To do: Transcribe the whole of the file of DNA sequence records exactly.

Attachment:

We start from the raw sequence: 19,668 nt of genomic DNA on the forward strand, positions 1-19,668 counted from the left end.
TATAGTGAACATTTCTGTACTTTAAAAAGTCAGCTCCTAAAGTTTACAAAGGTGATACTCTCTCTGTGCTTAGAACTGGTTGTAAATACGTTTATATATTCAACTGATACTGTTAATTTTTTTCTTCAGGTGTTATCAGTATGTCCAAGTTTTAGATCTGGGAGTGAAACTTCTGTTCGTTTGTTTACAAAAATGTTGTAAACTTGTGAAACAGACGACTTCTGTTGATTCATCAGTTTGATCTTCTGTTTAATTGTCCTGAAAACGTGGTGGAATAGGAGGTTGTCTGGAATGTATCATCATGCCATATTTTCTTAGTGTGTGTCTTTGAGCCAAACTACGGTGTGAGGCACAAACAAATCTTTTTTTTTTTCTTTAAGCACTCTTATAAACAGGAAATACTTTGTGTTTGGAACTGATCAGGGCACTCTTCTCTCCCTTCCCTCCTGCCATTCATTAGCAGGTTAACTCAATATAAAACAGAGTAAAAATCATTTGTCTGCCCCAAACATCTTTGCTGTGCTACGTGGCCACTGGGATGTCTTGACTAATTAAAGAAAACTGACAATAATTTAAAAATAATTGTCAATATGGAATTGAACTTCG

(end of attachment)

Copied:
We start from the raw sequence: 19,668 nt of genomic DNA on the forward strand, positions 1-19,668 counted from the left end.
TATAGTGAACATTTCTGTACTTTAAAAAGTCAGCTCCTAAAGTTTACAAAGGTGATACTCTCTCTGTGCTTAGAACTGGTTGTAAATACGTTTATATATTCAACTGATACTGTTAATTTTTTTCTTCAGGTGTTATCAGTATGTCCAAGTTTTAGATCTGGGAGTGAAACTTCTGTTCGTTTGTTTACAAAAATGTTGTAAACTTGTGAAACAGACGACTTCTGTTGATTCATCAGTTTGATCTTCTGTTTAATTGTCCTGAAAACGTGGTGGAATAGGAGGTTGTCTGGAATGTATCATCATGCCATATTTTCTTAGTGTGTGTCTTTGAGCCAAACTACGGTGTGAGGCACAAACAAATCTTTTTTTTTTTCTTTAAGCACTCTTATAAACAGGAAATACTTTGTGTTTGGAACTGATCAGGGCACTCTTCTCTCCCTTCCCTCCTGCCATTCATTAGCAGGTTAACTCAATATAAAACAGAGTAAAAATCATTTGTCTGCCCCAAACATCTTTGCTGTGCTACGTGGCCACTGGGATGTCTTGACTAATTAAAGAAAACTGACAATAATTTAAAAATAATTGTCAATATGGAATTGAACTTCG